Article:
Just in time for the holiday, FROM FATHERLESS TO FATHERHOOD is a documentary film that explores the causes, effects and possible solutions to father absence in African-American communities. Additionally, the film provides examples of men who are fostering quality relationships with their children, families and therefore, their communities. The film is rooted in the real lives of men, women and children and buttressed by the perspectives of Multi Grammy-Award winning Gospel Recording Artist, Kirk Franklin, Dr. Steve Perry (CNN’s Eduction Contributor), Reverend DeForest B. Soaries (CNN’s Black in America: Almighty Debt) and Jeff Robinson (MBK Entertainment).
FROM FATHERLESS TO FATHERHOOD
DIRECTOR: Kobie Brown
WRITERS: Kobie Brown, Njeri Brown
PRODUCER: Kobie Brown
CINEMATOGRAPHER: Shawn Peters
EDITORS: Darnell Taylor, Joe Saito
FEATURING: Kirk Franklin, Dr. Steve Perry, Rev. DeForest B. Soaries, DaShaun “Jiwe” Morris, Jeff Robinson, and others
Playing is one of the most important things you can do with your child. The time you spend playing together gives your child lots of different ways and times to learn. It also helps your child:
feel loved, happy and safe
develop social skills, language and communication
learn about caring for others and the environment
develop physical skills
connect and refine pathways in her brain.
Your child will love playing with you, but sometimes he might prefer to play by himself and won’t need so much hands-on play from you. He might just want you to give him ideas and let him know how his play and games are going. Also, the way your child plays will change as he gets older.
He’s not a schoolteacher, nor has he ever been. But some of life’s most important lessons are taught outside of the classroom, and for Doitall Du, one-third of the legendary Hip Hop trio Lords of The Underground, increasing literacy is one of the most important responsibilities a man carries. We caught up with him during Newark’s 4th Annual 24 Hours of Peace event where he explained why he does so.
DoItAll & 24 Hours of Peace organizer, Hakim Green, on site at reading pop up stand.
I am a product of Newark, NJ, and literacy has always been important to me. Growing up here I was introduced to the same books most kids read by authors like Dr. Suess. My grandmother also used the Bible, specifically the story of the Temptation of Christ –where after being baptized, Jesus fasted for 40 days and was tested – to teach me the importance of patience. That revealed the importance of reading as a teacher of lessons. The most impactful book I read as a kid, however, was 1984 by George Orwell. I was intrigued by its prophecy and vision of what “Big Brother” had planned. Today we’d refer to “Big Brother” as the Illuminati.
Newark had an abundance of Five Percenters, who taught us to see God within ourselves, when I was a teen. One of the principles they taught was the importance of critical thinking instead of accepting things on their face, and with that I always challenged myself to look beyond the surface of any matter. The best way to do that is through reading and asking critical questions.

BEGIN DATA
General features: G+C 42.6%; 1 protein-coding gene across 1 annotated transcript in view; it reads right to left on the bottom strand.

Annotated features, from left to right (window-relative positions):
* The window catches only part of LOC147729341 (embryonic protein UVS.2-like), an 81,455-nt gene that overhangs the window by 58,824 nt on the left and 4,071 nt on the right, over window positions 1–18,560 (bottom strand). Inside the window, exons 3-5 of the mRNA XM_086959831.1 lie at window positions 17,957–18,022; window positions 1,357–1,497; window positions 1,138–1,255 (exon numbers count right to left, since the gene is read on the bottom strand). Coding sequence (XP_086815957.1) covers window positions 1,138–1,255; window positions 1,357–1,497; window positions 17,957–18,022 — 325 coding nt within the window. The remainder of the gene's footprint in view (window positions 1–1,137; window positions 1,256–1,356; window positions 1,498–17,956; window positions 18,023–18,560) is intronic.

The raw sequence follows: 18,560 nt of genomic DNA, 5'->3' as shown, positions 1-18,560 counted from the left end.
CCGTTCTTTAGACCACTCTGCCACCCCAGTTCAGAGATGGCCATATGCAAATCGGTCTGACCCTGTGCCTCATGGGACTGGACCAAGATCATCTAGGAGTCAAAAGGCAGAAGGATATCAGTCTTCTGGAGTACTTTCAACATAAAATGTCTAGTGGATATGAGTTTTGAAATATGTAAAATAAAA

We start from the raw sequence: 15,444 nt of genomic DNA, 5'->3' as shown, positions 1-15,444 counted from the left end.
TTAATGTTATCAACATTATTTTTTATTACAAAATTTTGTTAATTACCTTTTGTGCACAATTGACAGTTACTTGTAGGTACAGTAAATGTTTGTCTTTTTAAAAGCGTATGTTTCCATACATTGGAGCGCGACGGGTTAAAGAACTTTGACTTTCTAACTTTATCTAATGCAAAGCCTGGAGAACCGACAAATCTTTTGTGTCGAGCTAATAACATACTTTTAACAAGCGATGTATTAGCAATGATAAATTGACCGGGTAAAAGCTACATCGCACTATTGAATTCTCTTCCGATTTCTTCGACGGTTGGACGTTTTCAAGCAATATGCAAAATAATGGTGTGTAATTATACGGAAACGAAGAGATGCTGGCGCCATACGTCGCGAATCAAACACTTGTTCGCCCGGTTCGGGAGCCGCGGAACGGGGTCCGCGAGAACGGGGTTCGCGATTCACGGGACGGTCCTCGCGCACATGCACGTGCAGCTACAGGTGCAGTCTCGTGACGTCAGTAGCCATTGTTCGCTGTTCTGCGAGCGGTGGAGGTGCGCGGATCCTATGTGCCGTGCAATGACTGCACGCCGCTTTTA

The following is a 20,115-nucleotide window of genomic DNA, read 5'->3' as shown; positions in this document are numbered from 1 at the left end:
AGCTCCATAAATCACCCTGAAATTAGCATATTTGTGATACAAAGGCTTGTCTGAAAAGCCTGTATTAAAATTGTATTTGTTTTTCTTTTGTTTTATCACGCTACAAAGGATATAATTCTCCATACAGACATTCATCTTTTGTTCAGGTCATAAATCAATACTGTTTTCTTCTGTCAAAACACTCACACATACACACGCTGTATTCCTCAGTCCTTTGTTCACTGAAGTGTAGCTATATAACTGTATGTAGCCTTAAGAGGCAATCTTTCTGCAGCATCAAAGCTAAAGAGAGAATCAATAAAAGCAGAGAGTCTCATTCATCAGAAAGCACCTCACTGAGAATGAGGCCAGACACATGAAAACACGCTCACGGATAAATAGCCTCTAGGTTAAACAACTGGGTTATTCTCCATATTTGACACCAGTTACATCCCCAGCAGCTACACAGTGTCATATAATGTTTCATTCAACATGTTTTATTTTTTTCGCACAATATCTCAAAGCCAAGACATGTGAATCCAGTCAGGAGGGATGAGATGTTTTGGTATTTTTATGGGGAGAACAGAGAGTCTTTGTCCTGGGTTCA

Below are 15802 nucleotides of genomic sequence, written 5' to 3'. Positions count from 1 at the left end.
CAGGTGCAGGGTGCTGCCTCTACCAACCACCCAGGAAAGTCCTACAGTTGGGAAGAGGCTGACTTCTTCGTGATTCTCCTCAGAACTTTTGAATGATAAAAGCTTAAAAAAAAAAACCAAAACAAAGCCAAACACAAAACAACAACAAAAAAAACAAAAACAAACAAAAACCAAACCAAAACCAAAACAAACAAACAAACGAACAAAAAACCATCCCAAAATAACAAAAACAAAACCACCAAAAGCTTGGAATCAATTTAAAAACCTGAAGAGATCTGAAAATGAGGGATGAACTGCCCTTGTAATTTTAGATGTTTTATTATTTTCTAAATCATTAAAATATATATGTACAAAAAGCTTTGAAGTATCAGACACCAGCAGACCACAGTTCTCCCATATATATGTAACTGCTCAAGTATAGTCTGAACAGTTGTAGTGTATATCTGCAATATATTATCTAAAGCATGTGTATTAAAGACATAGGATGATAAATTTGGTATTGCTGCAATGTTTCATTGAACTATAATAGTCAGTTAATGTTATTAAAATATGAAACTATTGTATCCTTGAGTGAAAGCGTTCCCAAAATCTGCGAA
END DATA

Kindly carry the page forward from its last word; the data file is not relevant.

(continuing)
While I was in college at Shaw University, my passion for music led to my career as one-third of the group, Lords of The Underground. Like most young artist my focus and immediate concern was, how much money am I going to get paid. Whether they’re in the record business or not there are a lot of people who never actually take the time to read in order to get a full understanding of their surroundings, including the contracts they sign. I discovered a book by Donald Passman called All You Need to Know About the Music Business very early in my career. Reading that book changed my entire outlook and understanding of what being an artist meant because it revealed how the business portion of entertainment worked. Knowing the inner workings of an industry allows you to determine your worth and growth potential beyond just rhyming. It allows you to truly capitalize on your talent. So whether it’s a recording contract, a home loan or a rental agreement, educating yourself is the key to succeeding in anything you get into.
Most people know The Lords, Redman, Naughty By Nature, The Fugees and Queen Latifah are just a few of the artists from Newark and surrounding areas. It’s always been important for each of us to use our success as an example to people from our home towns. In our case, we’ve done this through heavy community engagement ranging from visiting schools to present plays; sponsoring book and coat drives, and giving away turkeys during Thanksgiving. I take giving back very seriously. A few years ago we connected with Dr. Lauren Wells and Eion Haynes. I’d say we had a nice haircut, and Dr. Wells helped us shape it up by explaining that what we were doing fell into the category of literacy. The result has been 211 Community Impact. One of the activities we’ve been promoting through 211 Community Impact are a number of pop up reading stations throughout the city. We’ve used each event to bring leaders -from former Councilman, now Mayor, Ras Baraka and different Hip Hop legends like KRS One and Ralph McDaniels to connect with citizens through reading. Another initiative has been to provide adult residents with literature that makes them aware of some of the things happening that will impact their day-to-day lives. We welcome anyone who takes literacy and our community’s success seriously to participate.